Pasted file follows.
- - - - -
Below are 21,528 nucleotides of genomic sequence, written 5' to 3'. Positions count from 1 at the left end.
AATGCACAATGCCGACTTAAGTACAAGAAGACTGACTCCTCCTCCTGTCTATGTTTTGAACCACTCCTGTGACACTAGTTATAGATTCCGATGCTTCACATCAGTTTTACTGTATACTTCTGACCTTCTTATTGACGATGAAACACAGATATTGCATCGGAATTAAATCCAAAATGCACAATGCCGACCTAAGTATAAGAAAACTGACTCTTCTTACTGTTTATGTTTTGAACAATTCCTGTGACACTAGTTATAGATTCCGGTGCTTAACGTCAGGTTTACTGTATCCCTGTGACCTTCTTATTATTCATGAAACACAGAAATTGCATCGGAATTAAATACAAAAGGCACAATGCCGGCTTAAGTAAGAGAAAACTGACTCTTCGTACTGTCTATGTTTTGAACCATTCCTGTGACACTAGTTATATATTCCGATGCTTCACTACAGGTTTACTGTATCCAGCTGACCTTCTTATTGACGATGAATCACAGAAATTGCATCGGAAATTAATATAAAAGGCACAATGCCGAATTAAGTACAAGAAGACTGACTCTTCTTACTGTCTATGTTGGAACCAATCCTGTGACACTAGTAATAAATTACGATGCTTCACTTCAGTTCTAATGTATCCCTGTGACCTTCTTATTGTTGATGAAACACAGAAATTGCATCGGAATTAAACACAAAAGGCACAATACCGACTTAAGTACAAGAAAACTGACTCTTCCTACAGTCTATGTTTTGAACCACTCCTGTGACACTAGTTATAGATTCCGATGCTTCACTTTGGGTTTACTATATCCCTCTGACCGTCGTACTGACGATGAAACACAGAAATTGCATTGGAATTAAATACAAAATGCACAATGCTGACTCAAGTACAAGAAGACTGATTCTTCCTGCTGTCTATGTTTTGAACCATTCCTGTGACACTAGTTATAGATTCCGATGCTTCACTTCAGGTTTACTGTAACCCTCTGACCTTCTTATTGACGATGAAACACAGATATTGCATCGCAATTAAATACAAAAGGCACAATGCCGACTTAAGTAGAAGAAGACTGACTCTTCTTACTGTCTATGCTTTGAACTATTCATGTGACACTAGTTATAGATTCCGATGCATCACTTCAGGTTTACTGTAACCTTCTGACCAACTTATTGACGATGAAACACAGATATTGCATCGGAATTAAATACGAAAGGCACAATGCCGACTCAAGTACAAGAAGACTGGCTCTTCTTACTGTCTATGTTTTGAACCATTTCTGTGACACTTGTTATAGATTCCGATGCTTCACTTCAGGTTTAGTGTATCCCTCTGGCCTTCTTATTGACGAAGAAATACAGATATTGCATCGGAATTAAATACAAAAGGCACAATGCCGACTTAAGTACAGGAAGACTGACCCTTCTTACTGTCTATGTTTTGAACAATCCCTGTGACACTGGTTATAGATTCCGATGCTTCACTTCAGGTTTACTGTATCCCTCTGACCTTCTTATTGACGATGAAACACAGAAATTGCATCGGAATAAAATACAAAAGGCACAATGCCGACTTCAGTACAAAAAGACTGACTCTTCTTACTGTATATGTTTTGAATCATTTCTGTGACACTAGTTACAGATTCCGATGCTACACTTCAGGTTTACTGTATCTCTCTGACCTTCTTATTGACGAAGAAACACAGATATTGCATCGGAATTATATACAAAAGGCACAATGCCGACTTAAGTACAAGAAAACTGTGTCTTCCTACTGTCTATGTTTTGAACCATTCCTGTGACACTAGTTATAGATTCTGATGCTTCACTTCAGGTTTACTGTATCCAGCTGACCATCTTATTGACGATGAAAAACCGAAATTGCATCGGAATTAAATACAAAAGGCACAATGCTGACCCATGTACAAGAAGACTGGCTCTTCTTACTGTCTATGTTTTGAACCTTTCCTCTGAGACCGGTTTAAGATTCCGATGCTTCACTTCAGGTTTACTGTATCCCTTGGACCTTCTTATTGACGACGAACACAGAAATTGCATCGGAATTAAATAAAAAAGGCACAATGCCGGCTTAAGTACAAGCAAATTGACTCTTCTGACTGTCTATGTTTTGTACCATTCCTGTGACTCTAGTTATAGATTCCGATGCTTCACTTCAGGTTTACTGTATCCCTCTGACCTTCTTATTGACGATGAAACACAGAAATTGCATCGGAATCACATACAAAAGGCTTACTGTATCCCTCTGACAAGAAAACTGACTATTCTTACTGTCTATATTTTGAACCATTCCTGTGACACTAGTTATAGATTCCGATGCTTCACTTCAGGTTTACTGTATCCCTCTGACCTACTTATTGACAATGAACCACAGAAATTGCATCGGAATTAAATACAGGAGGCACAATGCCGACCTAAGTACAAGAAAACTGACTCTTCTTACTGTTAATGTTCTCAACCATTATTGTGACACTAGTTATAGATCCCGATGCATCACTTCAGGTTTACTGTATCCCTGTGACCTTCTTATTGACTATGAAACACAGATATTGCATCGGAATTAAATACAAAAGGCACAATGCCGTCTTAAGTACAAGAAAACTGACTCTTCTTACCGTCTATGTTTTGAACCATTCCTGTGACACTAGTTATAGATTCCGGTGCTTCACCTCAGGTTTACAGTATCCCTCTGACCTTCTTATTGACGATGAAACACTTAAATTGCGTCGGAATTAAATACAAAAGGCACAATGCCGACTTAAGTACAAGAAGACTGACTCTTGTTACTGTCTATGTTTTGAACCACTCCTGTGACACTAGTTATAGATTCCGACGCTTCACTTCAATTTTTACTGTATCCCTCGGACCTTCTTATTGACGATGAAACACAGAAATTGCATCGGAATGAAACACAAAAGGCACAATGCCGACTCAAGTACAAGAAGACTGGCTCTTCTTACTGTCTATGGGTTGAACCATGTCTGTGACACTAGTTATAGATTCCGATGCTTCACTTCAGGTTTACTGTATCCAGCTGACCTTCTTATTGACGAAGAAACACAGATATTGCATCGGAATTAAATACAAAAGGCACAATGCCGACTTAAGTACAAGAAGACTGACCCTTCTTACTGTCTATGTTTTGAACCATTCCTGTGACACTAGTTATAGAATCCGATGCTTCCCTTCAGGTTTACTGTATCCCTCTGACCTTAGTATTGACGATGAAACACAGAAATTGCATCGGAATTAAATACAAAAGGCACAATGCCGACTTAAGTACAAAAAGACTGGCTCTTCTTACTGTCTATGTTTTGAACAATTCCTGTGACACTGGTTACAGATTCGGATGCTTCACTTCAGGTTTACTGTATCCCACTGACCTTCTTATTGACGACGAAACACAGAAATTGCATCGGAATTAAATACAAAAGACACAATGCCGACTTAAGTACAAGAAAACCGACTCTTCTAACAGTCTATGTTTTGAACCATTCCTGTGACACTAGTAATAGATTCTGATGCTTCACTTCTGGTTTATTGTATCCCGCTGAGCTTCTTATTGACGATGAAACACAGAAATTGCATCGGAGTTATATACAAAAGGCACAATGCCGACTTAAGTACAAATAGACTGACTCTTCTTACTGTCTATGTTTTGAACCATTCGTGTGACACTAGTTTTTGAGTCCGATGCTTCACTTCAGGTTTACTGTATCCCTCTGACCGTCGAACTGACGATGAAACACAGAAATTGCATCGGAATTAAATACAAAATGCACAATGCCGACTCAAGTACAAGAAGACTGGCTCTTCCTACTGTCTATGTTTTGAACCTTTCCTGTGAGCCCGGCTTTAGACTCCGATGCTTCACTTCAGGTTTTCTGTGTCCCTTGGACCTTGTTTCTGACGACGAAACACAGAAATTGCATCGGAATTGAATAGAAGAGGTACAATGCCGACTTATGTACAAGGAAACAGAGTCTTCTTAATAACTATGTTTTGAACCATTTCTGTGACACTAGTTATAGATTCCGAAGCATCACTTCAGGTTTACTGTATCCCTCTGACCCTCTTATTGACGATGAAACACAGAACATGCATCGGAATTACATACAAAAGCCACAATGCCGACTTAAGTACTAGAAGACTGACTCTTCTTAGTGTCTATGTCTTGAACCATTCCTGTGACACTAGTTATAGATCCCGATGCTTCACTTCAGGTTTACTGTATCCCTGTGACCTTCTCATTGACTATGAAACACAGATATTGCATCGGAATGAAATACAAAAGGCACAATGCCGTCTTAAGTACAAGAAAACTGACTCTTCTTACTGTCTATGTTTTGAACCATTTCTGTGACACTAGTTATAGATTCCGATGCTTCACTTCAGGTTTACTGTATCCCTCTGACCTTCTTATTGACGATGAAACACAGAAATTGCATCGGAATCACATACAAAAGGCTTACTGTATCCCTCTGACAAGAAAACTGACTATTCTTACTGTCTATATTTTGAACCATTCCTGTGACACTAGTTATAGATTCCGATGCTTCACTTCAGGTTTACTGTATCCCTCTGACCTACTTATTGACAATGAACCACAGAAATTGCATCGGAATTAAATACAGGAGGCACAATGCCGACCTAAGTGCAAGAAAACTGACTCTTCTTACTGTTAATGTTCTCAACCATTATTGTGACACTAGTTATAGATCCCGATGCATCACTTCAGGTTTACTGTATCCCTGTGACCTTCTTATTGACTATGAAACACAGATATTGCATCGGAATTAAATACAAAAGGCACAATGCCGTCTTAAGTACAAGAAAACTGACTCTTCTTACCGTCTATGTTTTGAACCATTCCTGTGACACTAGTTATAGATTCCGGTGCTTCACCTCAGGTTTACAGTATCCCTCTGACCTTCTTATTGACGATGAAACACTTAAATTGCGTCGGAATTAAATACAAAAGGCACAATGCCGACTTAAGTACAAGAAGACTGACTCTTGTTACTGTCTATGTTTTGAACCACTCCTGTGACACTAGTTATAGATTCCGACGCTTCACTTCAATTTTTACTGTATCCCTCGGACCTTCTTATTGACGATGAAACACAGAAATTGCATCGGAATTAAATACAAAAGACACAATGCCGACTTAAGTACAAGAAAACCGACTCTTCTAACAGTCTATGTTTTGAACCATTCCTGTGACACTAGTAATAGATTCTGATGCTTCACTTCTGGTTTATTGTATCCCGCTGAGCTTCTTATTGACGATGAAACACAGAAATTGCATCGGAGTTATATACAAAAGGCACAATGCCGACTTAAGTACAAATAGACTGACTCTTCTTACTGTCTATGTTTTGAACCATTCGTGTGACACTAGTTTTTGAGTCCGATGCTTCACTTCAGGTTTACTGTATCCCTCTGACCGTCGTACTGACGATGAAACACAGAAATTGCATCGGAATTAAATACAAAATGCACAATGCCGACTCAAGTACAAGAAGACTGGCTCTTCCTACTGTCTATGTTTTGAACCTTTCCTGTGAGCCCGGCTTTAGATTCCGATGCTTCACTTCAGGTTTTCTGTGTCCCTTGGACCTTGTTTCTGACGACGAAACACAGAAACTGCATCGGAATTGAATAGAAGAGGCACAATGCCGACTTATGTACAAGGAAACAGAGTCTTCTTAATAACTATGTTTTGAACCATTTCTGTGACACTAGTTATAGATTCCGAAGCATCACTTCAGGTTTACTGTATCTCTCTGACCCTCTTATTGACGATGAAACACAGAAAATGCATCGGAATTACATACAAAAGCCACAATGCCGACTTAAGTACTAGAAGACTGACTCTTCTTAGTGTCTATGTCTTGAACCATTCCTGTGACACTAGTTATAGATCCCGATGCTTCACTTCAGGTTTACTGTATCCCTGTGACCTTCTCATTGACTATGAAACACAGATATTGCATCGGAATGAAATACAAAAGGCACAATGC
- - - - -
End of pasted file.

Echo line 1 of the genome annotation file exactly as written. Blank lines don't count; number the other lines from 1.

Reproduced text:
Below are 21,528 nucleotides of genomic sequence, written 5' to 3'. Positions count from 1 at the left end.